Ongoing annual costs for salvage were calculated as follows. Total average lifetime costs for reconstruction patients are reported to be $163,28210. Because costs for the first two years following injury are $81,316, this leaves $81,966 in medical costs after year 2. The average LEAP patient age is 35.26 and 76.7% of the patients included in the cost study were male. Combining these data with the 2003 US Life Expectancy Table used in the cost study, the weighted average of expected years of life remaining for each patient is 42.8 years. Distributing the $81,966 over the remaining years of life after year 2 yields a yearly average, ongoing medical cost of $1913 per patient. Ongoing costs after year 2 are discounted at 2% and combined with initial two year costs. In total, lifetime cost of salvage for a patient with 40 years of life remaining is $133,704.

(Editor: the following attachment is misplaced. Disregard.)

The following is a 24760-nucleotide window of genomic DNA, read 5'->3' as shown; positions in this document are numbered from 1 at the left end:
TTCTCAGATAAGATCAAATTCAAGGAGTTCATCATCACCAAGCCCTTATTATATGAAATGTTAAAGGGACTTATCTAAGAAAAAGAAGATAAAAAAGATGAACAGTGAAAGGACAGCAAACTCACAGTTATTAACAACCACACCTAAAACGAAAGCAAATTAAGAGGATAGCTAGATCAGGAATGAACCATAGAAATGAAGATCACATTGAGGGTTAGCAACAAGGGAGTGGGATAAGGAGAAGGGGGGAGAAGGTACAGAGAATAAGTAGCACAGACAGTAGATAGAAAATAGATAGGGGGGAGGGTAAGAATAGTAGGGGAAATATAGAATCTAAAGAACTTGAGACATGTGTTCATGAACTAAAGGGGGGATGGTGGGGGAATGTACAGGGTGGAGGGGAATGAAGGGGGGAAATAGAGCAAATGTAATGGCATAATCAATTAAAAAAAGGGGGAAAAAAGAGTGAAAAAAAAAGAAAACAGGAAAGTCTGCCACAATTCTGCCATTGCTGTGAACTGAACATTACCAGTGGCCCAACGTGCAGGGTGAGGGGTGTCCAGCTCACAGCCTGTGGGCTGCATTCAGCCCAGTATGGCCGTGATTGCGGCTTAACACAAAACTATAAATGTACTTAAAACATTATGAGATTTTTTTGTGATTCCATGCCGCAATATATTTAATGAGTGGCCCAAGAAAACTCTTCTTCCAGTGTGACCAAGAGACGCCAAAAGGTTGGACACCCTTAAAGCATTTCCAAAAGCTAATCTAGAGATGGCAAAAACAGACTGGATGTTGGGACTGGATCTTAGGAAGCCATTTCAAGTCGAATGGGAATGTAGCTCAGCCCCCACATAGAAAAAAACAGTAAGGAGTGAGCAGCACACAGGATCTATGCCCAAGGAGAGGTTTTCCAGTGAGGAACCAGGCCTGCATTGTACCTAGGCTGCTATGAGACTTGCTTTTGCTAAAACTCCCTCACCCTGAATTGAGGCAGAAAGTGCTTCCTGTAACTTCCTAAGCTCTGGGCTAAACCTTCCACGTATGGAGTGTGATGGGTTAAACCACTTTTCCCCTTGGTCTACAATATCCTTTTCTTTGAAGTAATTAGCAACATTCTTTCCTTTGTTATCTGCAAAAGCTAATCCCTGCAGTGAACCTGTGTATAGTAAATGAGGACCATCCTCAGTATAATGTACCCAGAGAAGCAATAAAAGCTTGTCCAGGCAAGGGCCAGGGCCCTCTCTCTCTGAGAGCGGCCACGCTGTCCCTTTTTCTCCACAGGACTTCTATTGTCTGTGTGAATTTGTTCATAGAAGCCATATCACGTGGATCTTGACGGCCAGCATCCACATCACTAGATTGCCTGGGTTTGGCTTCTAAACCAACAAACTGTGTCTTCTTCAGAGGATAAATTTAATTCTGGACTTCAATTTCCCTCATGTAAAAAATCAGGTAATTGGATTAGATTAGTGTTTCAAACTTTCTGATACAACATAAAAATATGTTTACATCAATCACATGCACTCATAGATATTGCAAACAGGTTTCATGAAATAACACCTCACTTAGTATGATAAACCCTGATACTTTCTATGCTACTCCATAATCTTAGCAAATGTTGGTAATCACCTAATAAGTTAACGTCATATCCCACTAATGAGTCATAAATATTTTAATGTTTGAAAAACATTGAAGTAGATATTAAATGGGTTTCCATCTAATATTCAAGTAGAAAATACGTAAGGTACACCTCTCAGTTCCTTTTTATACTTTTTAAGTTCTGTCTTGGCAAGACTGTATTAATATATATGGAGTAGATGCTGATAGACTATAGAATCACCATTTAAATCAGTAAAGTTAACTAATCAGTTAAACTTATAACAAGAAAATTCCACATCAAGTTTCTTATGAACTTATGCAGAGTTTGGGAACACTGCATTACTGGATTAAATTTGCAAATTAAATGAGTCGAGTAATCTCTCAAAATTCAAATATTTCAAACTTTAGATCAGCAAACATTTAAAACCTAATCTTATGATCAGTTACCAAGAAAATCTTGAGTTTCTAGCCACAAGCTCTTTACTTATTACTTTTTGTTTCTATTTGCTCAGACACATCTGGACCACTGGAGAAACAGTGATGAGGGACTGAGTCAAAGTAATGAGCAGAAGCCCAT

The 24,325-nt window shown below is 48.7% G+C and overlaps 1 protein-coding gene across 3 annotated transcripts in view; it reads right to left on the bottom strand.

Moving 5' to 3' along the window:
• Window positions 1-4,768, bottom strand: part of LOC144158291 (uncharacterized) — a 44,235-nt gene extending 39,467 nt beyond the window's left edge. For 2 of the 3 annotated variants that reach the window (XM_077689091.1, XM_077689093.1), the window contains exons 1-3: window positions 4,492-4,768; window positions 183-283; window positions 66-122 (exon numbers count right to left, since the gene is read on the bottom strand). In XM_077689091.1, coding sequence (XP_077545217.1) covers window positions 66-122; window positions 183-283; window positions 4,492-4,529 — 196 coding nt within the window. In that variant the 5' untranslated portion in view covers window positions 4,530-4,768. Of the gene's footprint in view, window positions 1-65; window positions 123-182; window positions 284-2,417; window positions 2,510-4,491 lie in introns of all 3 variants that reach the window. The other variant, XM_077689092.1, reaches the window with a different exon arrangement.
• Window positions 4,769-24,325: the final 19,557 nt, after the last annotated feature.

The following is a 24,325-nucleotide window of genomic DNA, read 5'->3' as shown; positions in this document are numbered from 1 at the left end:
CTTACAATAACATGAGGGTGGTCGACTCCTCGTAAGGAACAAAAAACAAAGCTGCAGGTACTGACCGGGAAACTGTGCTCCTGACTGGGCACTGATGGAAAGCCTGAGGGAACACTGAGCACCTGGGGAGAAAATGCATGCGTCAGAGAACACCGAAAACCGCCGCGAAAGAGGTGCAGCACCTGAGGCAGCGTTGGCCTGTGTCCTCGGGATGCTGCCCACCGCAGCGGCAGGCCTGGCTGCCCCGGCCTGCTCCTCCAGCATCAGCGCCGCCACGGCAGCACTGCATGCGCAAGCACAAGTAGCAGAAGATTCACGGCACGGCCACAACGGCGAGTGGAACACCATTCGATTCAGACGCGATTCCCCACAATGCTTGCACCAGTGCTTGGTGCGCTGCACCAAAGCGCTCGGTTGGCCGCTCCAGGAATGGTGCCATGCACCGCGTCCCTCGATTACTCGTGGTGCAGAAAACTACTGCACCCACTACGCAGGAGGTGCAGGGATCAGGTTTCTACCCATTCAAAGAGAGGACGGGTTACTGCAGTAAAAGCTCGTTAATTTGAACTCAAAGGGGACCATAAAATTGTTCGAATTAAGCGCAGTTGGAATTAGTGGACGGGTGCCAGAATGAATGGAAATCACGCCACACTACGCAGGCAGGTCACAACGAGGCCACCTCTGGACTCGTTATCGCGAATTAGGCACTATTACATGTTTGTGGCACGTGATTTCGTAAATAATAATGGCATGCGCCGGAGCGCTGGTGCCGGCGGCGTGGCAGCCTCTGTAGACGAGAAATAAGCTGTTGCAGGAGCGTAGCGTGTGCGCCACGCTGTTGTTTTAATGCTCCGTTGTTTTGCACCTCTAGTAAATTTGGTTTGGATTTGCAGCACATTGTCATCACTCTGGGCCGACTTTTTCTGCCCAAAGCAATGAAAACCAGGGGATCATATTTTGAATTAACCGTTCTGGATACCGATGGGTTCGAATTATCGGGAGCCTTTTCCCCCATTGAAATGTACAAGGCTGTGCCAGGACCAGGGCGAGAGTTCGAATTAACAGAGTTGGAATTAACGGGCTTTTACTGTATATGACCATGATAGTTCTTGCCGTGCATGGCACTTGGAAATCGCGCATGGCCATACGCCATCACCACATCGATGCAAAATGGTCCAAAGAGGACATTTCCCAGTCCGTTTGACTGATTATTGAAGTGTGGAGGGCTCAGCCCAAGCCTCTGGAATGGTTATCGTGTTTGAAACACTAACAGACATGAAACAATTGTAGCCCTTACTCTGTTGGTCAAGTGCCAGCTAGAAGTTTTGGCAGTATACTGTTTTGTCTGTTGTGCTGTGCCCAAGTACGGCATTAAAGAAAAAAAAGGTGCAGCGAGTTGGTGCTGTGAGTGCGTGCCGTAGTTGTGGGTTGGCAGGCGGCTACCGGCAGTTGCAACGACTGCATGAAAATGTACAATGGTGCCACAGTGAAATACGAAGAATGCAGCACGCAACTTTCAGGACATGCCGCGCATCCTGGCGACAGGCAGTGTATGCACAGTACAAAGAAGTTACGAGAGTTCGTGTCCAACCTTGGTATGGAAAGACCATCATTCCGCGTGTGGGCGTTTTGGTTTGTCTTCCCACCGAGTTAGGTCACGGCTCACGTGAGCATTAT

The total average lifetime costs for amputation patients are reported as $509,27510. Because costs for the first two years following injury are reported as $91,105, this leaves $418,170 in medical costs for year 3 onward. Assuming 42.8 years of remaining life, and a frequency of prosthetic purchase of every 2.3 years after year 2, yields an expected purchase of 17.4 prosthetics. The weighted average prosthetic cost is $10,232, so total prosthetic device costs after year 2 are $181,500. The annual prosthetic maintenance costs are assumed to be 20% of the prosthetic cost, for a total of $83,490 after year 2. Therefore, non-prosthesis-related medical costs after year 2 are $153,181, which amounts to annual ongoing costs of $3,754. These non-prosthetic-related costs are then added to the appropriately discounted prosthetic costs to calculate the lifetime cost. Ongoing costs after year 2 are discounted at 2% and combined with initial two year costs. In total, lifetime cost of amputation for a patient with 40 years of life remaining is $350,465.
Mean utility values for each major clinical outcome from the utility study are shown in Table 1. After running a simulation to incorporate the probabilities of complication, we determine the overall utility weights to be 0.954 for amputation and 0.969 for salvage. The result is that for every year of life left, salvage patients enjoy an extra 0.016 QALYs.